Thursday, October 08, 2009

Request for More Prayer

One of our friends and teammates sent this email out this afternoon.  Please be in prayer for her and those involved in this accident.


Hello friends,

Since coming to Zambia, I've gotten fairly adapt at using the public transportation. They're called mini buses and have a reputation for being a little crazy in their driving. Traffic in Lusaka is quite bad, particularly at rush hour, and the mini bus drivers will do anything to get even one car ahead.

This morning as I headed out the door, I prepared to take yet another adventure on one of the blue mini buses. Little did I know what lay ahead. There is a compound close to my house called Garden. It has a busy town center and is about 2-3 blocks long. The bus I take to get into downtown Lusaka goes right through the center of Garden. The traffic was terrible this morning and so the bus driver of my bus decided to take a shortcut. He did this by pulling out into the oncoming traffic's lane. There was a big truck about 3 blocks in front of us, so the driver thought that he could at least get a bit ahead. So he gunned it. Just as we reached a good speed, out of nowhere a young boy about the age of 13 ran across the street. He hadn't looked in our direction (why would he since cars don't normally come barrelling down the wrong side of the street) and thought he had enough time to cross before the big truck (which was still coming at my bus) got to him. Suffice to say that my bus driver didn't have enough time to barely break before he hit the young boy.

The boy flew in the air about 10 feet and landed on the ground only to continue rolling until he fell into the ditch on the side of the road. I was in shock as I watched these precedings. A crowd quickly gathered with Zambian men yelling at my bus driver. I saw someone go over to the limp boy's body and pick him up out of the ditch. I winced, knowing that moving him would further any damage already done, or aid the death that, in my opinion, probably had already happened. My fellow passengers started to exit the bus as more and more people gathered, all yelling at the bus driver. I followed and as I got out, the man who had picked up the boy came around the corner of the bus. I moved by quickly and lowered my eyes. I won't describe what the boy looked like, but I don't think he survived. 

Crossing the street I got into another mini bus and just sat in absolute shock. My fellow passengers were all talking in Nyanje (the local language). Some gave me disheartened smiles and we all just shook our heads in disbelief. Soon traffic pulled forward and my new bus passed the one I had just been on. They were putting the boy into the bus to be taken to the hospital. A young woman named Deborah who had been on my original bus sat down next to me. I glanced over at her and saw tears. I touched her shoulder and we stared at each other, weeping. What can one say after an experience like that?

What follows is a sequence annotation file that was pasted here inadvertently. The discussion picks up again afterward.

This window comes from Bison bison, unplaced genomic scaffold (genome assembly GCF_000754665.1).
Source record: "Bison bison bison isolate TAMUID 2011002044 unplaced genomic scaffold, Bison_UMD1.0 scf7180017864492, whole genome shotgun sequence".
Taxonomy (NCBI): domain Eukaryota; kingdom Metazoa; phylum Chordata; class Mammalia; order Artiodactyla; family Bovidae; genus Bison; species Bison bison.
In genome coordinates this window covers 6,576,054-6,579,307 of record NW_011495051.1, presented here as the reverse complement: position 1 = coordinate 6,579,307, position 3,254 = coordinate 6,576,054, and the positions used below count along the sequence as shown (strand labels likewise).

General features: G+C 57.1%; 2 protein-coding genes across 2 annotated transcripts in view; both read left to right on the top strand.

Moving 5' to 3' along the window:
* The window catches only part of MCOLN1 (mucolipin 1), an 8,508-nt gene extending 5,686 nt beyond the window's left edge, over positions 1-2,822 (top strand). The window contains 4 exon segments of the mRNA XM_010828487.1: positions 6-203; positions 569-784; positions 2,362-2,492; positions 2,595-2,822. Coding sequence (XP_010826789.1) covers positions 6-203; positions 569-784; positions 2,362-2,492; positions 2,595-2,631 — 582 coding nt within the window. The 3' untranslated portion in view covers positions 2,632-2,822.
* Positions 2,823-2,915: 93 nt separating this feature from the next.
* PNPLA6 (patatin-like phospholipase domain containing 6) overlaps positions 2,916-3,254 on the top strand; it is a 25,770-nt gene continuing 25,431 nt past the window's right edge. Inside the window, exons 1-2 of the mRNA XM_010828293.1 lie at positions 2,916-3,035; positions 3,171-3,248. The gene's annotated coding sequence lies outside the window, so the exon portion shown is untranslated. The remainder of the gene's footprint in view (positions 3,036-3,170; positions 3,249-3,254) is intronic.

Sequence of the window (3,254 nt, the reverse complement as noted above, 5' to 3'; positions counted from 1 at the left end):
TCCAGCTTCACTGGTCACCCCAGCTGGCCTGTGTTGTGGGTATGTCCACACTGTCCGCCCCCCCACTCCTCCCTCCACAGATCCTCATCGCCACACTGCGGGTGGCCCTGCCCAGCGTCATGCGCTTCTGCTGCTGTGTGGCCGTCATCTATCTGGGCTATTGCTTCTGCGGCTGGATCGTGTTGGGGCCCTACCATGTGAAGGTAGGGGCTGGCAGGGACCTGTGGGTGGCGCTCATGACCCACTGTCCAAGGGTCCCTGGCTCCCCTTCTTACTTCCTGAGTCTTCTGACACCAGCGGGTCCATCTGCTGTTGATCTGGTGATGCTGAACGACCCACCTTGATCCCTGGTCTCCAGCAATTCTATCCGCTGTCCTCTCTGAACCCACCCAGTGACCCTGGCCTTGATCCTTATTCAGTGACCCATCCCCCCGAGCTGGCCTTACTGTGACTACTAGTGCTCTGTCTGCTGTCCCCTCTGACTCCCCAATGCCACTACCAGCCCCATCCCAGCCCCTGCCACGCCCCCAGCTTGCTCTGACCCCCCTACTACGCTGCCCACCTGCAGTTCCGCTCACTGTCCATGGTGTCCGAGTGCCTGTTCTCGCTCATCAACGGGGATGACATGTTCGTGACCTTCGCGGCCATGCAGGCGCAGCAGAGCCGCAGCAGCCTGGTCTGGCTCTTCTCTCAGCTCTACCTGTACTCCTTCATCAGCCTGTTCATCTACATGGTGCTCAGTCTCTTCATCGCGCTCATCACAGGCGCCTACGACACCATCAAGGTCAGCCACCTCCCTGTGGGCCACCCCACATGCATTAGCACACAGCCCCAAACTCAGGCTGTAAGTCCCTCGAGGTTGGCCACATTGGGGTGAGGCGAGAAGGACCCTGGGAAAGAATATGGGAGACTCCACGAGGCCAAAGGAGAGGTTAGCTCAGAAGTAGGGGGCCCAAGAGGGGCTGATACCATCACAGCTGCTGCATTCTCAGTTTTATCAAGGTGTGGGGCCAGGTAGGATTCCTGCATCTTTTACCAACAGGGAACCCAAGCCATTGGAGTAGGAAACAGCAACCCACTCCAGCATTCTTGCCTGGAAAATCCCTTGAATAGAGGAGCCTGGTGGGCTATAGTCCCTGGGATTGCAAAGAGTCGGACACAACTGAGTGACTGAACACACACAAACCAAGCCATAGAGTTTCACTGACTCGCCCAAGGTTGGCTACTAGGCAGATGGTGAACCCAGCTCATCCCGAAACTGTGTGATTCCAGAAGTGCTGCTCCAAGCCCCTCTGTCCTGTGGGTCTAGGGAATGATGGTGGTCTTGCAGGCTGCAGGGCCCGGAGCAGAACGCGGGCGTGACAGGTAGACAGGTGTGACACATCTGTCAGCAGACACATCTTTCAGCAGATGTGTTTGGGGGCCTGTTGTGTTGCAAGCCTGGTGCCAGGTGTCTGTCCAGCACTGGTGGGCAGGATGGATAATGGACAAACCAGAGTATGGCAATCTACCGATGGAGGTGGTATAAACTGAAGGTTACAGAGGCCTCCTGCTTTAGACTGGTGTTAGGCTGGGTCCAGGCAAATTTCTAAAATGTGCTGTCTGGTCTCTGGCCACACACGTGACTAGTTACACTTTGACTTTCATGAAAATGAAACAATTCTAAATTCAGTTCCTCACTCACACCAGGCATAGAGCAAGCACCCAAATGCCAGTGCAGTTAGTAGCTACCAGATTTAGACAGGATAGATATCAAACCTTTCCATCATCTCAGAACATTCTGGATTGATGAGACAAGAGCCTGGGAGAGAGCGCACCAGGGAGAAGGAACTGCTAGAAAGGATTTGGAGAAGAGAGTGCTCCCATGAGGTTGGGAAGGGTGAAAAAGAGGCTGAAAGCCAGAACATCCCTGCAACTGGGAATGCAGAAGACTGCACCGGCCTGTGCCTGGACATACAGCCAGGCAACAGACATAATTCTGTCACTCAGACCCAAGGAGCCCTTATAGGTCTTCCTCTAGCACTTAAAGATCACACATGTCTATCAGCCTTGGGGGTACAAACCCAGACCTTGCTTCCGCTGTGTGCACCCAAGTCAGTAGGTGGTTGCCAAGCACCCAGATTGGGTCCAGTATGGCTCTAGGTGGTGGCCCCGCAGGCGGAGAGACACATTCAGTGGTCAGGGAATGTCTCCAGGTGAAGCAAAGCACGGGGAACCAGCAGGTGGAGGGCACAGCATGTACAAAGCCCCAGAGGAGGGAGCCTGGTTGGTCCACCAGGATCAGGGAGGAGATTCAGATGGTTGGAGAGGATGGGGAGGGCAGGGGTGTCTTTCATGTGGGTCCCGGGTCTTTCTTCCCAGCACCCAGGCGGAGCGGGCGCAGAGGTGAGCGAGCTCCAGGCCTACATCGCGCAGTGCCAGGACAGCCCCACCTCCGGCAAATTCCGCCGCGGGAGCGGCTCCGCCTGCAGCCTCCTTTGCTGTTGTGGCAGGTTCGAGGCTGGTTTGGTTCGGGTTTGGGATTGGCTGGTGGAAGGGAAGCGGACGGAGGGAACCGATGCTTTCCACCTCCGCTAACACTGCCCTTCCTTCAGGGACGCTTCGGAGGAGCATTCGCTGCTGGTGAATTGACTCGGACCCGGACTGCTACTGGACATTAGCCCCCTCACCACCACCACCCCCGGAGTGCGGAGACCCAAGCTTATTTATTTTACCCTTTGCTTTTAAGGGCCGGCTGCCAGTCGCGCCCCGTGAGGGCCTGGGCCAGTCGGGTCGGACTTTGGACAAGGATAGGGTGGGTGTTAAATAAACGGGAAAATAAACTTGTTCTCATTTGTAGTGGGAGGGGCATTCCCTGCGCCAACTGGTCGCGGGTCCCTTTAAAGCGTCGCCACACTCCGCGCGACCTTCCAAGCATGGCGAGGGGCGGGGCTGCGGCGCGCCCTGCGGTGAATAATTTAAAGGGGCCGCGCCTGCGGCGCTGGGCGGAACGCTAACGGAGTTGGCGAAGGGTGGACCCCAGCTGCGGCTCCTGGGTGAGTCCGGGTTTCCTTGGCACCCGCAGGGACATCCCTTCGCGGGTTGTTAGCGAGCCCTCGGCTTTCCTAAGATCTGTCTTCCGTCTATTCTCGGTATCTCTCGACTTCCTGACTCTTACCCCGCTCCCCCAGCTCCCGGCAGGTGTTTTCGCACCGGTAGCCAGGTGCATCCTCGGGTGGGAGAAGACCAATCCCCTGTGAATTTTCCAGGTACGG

Now that I was on a new bus, I had to pay the bus driver again. I reached into my bag and got my wallet, only to find that I had absolutely no money. Not good - at all. I wasn't in the best of areas and there was no where nearby to get money. I turned to Deborah and asked her if she wouldn't mind paying my fare. While this seems trite, Zambians don't have a lot of money, so to pay even 50 cents for a fare is asking a lot. She graciously said yes. I was quite relieved. 

Tears have come on and off throughout the day as I think about what happened this morning. I try not to play through the scene in my mind, but it keeps coming back. How do you process something like that? I've wrestled with God, asking Him why He would allow something like that to happen. I don't know. 

Is it fair? No. Is it right? No. Can I change it? No. But what I can do is pray for the family of the boy. I pray that they will be comforted as they grieve and mourn.I can only imagine what they are going through right now. I can also pray for the mini bus driver as he will be spending some time in prison (not a pretty place here in Zambia - or anywhere in the world for that matter) for his deed. What he did in trying to get ahead of traffic is actually quite common - he just happened to choose the wrong time to do it and will be one of the ones forced to pay for it. 

I personally am doing ok, although I am a bit shook up. Thankfully there are people here on my team who I can process and cry with. I'd appreciate your prayers, both for me and the boy's family (and for the boy, as I'm not 100% sure that he is indeed dead). 

Thank you for your friendship and partnership as I carry on here in Lusaka, Zambia. It means a lot!

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